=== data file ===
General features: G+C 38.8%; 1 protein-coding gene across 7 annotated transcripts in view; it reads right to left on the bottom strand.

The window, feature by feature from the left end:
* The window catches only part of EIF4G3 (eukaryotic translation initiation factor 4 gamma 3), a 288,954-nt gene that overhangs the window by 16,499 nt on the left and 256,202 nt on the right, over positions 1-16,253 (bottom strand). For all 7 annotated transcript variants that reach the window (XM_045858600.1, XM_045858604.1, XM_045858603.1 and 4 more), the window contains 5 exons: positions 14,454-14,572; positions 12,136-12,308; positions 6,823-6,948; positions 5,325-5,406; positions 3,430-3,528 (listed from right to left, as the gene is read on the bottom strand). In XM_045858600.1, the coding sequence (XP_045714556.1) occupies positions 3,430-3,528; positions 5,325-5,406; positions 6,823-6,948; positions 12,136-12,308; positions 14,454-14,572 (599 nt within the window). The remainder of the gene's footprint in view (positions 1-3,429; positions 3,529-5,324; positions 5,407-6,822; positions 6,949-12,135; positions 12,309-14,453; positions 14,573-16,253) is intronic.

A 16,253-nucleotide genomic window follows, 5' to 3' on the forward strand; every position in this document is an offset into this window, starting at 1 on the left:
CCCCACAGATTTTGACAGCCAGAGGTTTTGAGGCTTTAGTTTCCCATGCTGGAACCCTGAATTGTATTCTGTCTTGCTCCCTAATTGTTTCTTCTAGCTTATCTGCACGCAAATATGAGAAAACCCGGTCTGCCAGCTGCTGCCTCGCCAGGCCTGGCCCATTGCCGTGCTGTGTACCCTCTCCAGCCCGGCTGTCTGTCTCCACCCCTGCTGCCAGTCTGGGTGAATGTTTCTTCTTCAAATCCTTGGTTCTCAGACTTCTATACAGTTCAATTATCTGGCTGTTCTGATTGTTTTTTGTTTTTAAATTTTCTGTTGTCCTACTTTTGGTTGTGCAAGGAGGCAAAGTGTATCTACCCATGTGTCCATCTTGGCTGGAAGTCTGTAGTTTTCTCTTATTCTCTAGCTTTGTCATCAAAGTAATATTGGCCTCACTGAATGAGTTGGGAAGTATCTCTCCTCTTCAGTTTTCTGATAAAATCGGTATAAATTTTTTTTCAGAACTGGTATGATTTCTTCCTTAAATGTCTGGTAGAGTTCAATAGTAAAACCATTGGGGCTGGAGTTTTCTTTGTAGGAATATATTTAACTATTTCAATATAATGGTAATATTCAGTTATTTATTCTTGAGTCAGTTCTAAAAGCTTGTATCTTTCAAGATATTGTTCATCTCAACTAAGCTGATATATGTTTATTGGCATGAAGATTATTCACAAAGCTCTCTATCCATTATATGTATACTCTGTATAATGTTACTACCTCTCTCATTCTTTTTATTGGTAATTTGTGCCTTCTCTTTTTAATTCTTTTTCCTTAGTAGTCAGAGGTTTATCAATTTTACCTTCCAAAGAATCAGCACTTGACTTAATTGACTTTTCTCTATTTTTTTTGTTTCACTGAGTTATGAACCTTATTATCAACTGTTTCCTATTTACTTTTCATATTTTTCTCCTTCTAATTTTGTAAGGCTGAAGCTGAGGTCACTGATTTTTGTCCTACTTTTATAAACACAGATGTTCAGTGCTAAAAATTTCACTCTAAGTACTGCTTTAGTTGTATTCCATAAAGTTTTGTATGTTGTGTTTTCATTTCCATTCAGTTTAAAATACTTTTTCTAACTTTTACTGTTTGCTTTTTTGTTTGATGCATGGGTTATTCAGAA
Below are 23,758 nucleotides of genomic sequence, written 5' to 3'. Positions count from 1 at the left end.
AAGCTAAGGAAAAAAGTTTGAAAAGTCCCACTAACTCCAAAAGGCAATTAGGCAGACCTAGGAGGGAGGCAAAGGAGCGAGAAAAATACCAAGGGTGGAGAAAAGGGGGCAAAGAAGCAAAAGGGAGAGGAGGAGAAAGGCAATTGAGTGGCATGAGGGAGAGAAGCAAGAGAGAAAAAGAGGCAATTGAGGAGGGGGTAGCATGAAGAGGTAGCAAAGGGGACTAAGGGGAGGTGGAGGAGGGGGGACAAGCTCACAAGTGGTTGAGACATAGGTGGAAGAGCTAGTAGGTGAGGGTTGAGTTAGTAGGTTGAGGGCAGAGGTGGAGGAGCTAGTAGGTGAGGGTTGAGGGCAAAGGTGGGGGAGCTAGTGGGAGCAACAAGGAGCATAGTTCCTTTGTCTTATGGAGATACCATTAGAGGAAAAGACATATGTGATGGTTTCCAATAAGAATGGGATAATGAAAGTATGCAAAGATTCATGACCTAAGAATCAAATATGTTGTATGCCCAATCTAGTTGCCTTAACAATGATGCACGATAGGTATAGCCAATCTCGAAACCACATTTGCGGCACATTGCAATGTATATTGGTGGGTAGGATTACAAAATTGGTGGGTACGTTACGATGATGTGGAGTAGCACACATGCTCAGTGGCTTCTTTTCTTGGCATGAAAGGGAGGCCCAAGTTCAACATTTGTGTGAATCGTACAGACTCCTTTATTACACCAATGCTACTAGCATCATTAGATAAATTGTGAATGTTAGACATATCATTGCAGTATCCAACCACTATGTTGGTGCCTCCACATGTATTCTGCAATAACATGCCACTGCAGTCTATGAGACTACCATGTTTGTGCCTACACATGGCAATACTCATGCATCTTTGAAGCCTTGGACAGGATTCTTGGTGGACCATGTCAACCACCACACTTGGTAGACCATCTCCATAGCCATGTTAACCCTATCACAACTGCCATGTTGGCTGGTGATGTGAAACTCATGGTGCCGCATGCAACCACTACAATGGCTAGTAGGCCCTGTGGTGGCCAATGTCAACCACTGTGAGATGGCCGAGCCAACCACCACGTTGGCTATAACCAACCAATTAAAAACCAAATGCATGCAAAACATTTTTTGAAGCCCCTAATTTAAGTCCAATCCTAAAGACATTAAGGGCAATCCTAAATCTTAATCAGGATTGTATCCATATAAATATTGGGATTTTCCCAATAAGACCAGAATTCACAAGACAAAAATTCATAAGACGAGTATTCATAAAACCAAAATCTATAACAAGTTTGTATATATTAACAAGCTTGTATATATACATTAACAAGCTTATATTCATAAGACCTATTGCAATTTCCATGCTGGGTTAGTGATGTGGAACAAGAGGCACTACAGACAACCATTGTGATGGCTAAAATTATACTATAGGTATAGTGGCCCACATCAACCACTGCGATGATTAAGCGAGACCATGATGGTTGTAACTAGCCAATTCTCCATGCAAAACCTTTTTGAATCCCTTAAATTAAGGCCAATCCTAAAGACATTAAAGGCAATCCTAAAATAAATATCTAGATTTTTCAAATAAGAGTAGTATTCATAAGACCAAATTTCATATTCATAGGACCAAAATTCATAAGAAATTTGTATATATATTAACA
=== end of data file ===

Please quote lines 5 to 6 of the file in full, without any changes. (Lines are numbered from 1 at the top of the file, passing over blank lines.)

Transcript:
CCCCACAGATTTTGACAGCCAGAGGTTTTGAGGCTTTAGTTTCCCATGCTGGAACCCTGAATTGTATTCTGTCTTGCTCCCTAATTGTTTCTTCTAGCTTATCTGCACGCAAATATGAGAAAACCCGGTCTGCCAGCTGCTGCCTCGCCAGGCCTGGCCCATTGCCGTGCTGTGTACCCTCTCCAGCCCGGCTGTCTGTCTCCACCCCTGCTGCCAGTCTGGGTGAATGTTTCTTCTTCAAATCCTTGGTTCTCAGACTTCTATACAGTTCAATTATCTGGCTGTTCTGATTGTTTTTTGTTTTTAAATTTTCTGTTGTCCTACTTTTGGTTGTGCAAGGAGGCAAAGTGTATCTACCCATGTGTCCATCTTGGCTGGAAGTCTGTAGTTTTCTCTTATTCTCTAGCTTTGTCATCAAAGTAATATTGGCCTCACTGAATGAGTTGGGAAGTATCTCTCCTCTTCAGTTTTCTGATAAAATCGGTATAAATTTTTTTTCAGAACTGGTATGATTTCTTCCTTAAATGTCTGGTAGAGTTCAATAGTAAAACCATTGGGGCTGGAGTTTTCTTTGTAGGAATATATTTAACTATTTCAATATAATGGTAATATTCAGTTATTTATTCTTGAGTCAGTTCTAAAAGCTTGTATCTTTCAAGATATTGTTCATCTCAACTAAGCTGATATATGTTTATTGGCATGAAGATTATTCACAAAGCTCTCTATCCATTATATGTATACTCTGTATAATGTTACTACCTCTCTCATTCTTTTTATTGGTAATTTGTGCCTTCTCTTTTTAATTCTTTTTCCTTAGTAGTCAGAGGTTTATCAATTTTACCTTCCAAAGAATCAGCACTTGACTTAATTGACTTTTCTCTATTTTTTTTGTTTCACTGAGTTATGAACCTTATTATCAACTGTTTCCTATTTACTTTTCATATTTTTCTCCTTCTAATTTTGTAAGGCTGAAGCTGAGGTCACTGATTTTTGTCCTACTTTTATAAACACAGATGTTCAGTGCTAAAAATTTCACTCTAAGTACTGCTTTAGTTGTATTCCATAAAGTTTTGTATGTTGTGTTTTCATTTCCATTCAGTTTAAAATACTTTTTCTAACTTTTACTGTTTGCTTTTTTGTTTGATGCATGGGTTATTCAGAA
Below are 23,758 nucleotides of genomic sequence, written 5' to 3'. Positions count from 1 at the left end.